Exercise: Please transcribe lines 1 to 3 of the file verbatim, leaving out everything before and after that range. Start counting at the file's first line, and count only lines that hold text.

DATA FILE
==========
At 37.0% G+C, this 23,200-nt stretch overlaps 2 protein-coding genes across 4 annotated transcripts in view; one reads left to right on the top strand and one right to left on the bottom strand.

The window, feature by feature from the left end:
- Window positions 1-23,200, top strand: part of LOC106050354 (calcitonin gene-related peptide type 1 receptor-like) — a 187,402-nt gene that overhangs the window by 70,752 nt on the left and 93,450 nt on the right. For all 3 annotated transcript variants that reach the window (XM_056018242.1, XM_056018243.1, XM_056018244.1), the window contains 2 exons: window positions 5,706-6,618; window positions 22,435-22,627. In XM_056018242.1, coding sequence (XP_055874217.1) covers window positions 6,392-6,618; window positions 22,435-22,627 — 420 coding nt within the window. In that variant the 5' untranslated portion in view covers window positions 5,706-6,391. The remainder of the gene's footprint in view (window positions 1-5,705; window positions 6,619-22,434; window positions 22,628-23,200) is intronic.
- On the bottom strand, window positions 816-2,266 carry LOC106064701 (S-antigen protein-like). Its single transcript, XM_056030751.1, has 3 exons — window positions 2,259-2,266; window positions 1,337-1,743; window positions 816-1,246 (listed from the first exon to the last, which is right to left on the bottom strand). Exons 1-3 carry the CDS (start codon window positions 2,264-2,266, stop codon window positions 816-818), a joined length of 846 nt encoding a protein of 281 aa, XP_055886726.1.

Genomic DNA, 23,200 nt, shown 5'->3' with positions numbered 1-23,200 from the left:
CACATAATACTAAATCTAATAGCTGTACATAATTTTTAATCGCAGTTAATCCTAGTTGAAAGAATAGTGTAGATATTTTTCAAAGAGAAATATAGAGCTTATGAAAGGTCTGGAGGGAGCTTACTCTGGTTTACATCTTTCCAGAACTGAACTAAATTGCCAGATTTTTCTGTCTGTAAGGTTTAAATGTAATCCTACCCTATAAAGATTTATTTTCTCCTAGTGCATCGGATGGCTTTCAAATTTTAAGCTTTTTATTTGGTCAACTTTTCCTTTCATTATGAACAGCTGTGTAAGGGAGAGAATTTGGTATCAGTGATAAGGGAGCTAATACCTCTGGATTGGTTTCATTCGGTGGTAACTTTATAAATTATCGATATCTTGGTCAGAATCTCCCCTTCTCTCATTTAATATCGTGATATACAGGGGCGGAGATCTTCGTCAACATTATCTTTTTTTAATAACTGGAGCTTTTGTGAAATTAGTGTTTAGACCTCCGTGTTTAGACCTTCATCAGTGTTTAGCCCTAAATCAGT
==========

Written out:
At 37.0% G+C, this 23,200-nt stretch overlaps 2 protein-coding genes across 4 annotated transcripts in view; one reads left to right on the top strand and one right to left on the bottom strand.

The window, feature by feature from the left end:
- Window positions 1-23,200, top strand: part of LOC106050354 (calcitonin gene-related peptide type 1 receptor-like) — a 187,402-nt gene that overhangs the window by 70,752 nt on the left and 93,450 nt on the right. For all 3 annotated transcript variants that reach the window (XM_056018242.1, XM_056018243.1, XM_056018244.1), the window contains 2 exons: window positions 5,706-6,618; window positions 22,435-22,627. In XM_056018242.1, coding sequence (XP_055874217.1) covers window positions 6,392-6,618; window positions 22,435-22,627 — 420 coding nt within the window. In that variant the 5' untranslated portion in view covers window positions 5,706-6,391. The remainder of the gene's footprint in view (window positions 1-5,705; window positions 6,619-22,434; window positions 22,628-23,200) is intronic.